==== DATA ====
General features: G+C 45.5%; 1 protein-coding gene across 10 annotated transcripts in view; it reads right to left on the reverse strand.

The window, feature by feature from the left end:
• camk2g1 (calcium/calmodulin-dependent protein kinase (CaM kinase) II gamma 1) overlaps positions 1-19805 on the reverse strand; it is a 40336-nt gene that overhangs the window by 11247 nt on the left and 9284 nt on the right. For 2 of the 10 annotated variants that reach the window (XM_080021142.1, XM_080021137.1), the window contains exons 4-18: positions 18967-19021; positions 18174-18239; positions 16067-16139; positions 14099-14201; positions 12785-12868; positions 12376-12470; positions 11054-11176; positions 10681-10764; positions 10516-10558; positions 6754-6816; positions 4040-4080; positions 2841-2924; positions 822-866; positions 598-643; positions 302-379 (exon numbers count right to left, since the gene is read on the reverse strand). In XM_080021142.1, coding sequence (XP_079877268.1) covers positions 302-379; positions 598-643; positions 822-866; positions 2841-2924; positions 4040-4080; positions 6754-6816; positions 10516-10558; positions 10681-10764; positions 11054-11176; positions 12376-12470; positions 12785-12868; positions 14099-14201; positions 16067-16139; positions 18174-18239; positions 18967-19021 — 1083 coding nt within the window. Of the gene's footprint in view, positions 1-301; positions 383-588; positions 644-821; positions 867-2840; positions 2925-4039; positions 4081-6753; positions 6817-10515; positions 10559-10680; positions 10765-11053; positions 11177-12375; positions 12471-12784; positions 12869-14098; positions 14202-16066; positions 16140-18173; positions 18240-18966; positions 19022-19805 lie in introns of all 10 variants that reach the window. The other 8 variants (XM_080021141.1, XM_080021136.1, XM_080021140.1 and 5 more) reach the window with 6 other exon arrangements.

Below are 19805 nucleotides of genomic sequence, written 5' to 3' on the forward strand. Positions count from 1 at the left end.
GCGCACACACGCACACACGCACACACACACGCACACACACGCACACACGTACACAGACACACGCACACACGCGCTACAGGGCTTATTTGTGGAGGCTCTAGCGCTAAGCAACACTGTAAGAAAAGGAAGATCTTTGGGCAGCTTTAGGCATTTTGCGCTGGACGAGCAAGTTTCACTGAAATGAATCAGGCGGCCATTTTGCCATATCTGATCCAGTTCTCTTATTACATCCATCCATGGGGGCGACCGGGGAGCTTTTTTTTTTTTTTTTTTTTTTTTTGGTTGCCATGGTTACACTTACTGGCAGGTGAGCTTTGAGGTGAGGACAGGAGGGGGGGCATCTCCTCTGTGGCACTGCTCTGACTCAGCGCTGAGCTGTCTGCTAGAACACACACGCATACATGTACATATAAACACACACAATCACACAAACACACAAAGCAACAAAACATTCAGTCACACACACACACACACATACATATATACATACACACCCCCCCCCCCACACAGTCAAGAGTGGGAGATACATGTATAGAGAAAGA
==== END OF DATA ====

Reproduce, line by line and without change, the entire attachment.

General features: G+C 45.5%; 1 protein-coding gene across 10 annotated transcripts in view; it reads right to left on the reverse strand.

The window, feature by feature from the left end:
• camk2g1 (calcium/calmodulin-dependent protein kinase (CaM kinase) II gamma 1) overlaps positions 1-19805 on the reverse strand; it is a 40336-nt gene that overhangs the window by 11247 nt on the left and 9284 nt on the right. For 2 of the 10 annotated variants that reach the window (XM_080021142.1, XM_080021137.1), the window contains exons 4-18: positions 18967-19021; positions 18174-18239; positions 16067-16139; positions 14099-14201; positions 12785-12868; positions 12376-12470; positions 11054-11176; positions 10681-10764; positions 10516-10558; positions 6754-6816; positions 4040-4080; positions 2841-2924; positions 822-866; positions 598-643; positions 302-379 (exon numbers count right to left, since the gene is read on the reverse strand). In XM_080021142.1, coding sequence (XP_079877268.1) covers positions 302-379; positions 598-643; positions 822-866; positions 2841-2924; positions 4040-4080; positions 6754-6816; positions 10516-10558; positions 10681-10764; positions 11054-11176; positions 12376-12470; positions 12785-12868; positions 14099-14201; positions 16067-16139; positions 18174-18239; positions 18967-19021 — 1083 coding nt within the window. Of the gene's footprint in view, positions 1-301; positions 383-588; positions 644-821; positions 867-2840; positions 2925-4039; positions 4081-6753; positions 6817-10515; positions 10559-10680; positions 10765-11053; positions 11177-12375; positions 12471-12784; positions 12869-14098; positions 14202-16066; positions 16140-18173; positions 18240-18966; positions 19022-19805 lie in introns of all 10 variants that reach the window. The other 8 variants (XM_080021141.1, XM_080021136.1, XM_080021140.1 and 5 more) reach the window with 6 other exon arrangements.

Below are 19805 nucleotides of genomic sequence, written 5' to 3' on the forward strand. Positions count from 1 at the left end.
GCGCACACACGCACACACGCACACACACACGCACACACACGCACACACGTACACAGACACACGCACACACGCGCTACAGGGCTTATTTGTGGAGGCTCTAGCGCTAAGCAACACTGTAAGAAAAGGAAGATCTTTGGGCAGCTTTAGGCATTTTGCGCTGGACGAGCAAGTTTCACTGAAATGAATCAGGCGGCCATTTTGCCATATCTGATCCAGTTCTCTTATTACATCCATCCATGGGGGCGACCGGGGAGCTTTTTTTTTTTTTTTTTTTTTTTTTGGTTGCCATGGTTACACTTACTGGCAGGTGAGCTTTGAGGTGAGGACAGGAGGGGGGGCATCTCCTCTGTGGCACTGCTCTGACTCAGCGCTGAGCTGTCTGCTAGAACACACACGCATACATGTACATATAAACACACACAATCACACAAACACACAAAGCAACAAAACATTCAGTCACACACACACACACACATACATATATACATACACACCCCCCCCCCCACACAGTCAAGAGTGGGAGATACATGTATAGAGAAAGA